More than a dozen gun rights organizations led by the Second Amendment Foundation have joined in a 37-page amicus brief to the U.S. Supreme Court supporting a challenge to New York carry laws by the New York State Rifle & Pistol Association.
It’s the first Second Amendment case to be accepted for review by the high court since 2010, when the court nullified a handgun ban in Chicago in the SAF case of McDonald v. City of Chicago. That ruling had added significance because it incorporated the Second Amendment to the states via the 14th Amendment, opening the floodgates for gun rights litigation against state and local laws on Second Amendment grounds. In the decade since McDonald, SAF and other organizations have filed dozens of cases
Joining the foundation in its “friend of the court” brief are the New Jersey Second Amendment Society, Buckeye Firearms Foundation, Connecticut Citizens Defense League, Illinois State Rifle Association, Florida Carry, Inc., Grass Roots North Carolina, Louisiana Shooting Association, Tennessee Firearms Association, Maryland Shall Issue, Minnesota Gun Owners Caucus, Sportsmen’s Association for Firearms Education, and Virginia Citizens Defense League.
In a prepared statement, SAF founder and Executive Vice President Alan Gottlieb observed, “This case has been a long time coming and it would not be an overstatement that SAF has an intense interest because of our many members in New York and elsewhere that so-called ‘proper cause’ requirements are routinely used to deny law-abiding citizens the ability to carrying firearms for personal protection outside their homes.”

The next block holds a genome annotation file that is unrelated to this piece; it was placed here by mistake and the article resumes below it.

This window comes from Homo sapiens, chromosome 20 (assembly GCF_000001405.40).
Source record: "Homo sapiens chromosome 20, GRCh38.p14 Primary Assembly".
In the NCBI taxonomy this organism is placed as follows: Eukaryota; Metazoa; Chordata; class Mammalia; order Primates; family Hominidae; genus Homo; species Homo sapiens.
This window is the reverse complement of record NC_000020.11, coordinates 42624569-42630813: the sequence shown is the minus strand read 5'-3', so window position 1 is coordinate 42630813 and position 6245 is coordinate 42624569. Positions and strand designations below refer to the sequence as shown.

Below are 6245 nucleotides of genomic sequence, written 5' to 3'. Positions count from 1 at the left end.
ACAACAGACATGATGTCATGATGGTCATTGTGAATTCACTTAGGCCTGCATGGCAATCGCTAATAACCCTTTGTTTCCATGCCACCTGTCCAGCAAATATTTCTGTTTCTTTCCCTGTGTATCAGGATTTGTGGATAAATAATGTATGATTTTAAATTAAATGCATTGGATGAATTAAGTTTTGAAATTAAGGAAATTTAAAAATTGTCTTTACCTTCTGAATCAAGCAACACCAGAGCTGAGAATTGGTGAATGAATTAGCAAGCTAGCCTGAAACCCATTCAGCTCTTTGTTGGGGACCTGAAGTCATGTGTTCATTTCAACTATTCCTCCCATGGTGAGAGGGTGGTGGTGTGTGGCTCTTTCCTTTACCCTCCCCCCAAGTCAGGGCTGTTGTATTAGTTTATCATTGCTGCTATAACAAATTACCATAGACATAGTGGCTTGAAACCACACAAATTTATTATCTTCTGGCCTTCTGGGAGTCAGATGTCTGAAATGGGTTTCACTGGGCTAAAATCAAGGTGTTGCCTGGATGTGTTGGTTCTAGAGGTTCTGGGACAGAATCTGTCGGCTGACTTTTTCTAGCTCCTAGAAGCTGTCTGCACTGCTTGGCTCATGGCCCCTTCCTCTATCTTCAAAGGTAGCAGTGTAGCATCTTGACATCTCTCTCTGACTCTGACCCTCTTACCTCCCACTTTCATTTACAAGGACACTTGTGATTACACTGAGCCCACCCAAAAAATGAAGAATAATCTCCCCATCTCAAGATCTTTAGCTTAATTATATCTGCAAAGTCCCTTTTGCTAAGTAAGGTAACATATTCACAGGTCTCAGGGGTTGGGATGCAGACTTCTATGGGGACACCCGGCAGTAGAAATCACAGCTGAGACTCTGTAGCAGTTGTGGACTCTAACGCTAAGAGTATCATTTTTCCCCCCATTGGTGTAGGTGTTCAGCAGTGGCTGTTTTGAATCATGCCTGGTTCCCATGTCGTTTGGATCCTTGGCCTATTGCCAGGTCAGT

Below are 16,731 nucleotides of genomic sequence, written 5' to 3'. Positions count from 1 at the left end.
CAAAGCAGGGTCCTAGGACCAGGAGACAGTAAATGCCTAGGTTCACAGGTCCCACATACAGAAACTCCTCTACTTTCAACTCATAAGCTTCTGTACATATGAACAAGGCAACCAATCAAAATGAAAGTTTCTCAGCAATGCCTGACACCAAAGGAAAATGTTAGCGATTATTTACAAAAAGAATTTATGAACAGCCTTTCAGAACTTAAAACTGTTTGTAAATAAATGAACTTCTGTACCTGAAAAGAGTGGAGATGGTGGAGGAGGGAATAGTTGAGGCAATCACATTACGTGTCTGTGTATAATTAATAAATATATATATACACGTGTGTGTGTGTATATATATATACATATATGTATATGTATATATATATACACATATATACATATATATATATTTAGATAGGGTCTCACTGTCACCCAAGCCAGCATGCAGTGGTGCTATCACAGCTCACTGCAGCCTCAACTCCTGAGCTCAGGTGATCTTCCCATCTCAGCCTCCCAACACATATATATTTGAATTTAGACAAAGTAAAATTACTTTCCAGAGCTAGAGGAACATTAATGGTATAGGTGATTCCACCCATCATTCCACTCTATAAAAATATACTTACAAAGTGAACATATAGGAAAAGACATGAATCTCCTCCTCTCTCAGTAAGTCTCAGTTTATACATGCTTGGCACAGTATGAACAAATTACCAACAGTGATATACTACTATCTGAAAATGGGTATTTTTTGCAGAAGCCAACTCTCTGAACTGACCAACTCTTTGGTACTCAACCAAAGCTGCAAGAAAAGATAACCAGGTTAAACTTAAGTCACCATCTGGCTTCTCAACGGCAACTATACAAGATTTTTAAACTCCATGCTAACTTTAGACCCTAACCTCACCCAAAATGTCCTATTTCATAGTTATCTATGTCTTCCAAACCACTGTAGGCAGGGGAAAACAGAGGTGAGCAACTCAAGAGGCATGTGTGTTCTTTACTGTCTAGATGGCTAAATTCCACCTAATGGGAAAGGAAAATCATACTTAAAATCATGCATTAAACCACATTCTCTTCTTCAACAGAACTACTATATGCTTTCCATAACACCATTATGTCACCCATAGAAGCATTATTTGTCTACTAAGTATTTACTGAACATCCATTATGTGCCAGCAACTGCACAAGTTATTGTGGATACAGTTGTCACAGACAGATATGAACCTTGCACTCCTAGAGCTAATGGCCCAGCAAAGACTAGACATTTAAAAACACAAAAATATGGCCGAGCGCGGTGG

He said laws requiring a “good cause” in order to exercise a constitutionally protected fundamental right are “arbitrary in nature and they place an absurd level of authority in the hands of local officials and their subordinates.”
The case will be heard sometime during the court’s 2021 session, which begins in October. Traditionally, the court opens its sessions on the first Monday of that month.
“The Second Amendment should no longer be treated like the ugly stepchild of the Bill of Rights,” Gottlieb stated. “Its language is clear, that the amendment protects not only the right of the individual citizen to keep arms, but to bear them, and that right extends beyond the confines of one’s home. A right limited to someone’s home is no right at all, and the court now has an opportunity to make that abundantly clear, settling an important constitutional issue once and for all.”
Last year, the court declined to hear nearly a dozen gun rights-related cases of which several were SAF cases and one involved its sister organization, the Citizens Committee for the Right to Keep and Bear Arms.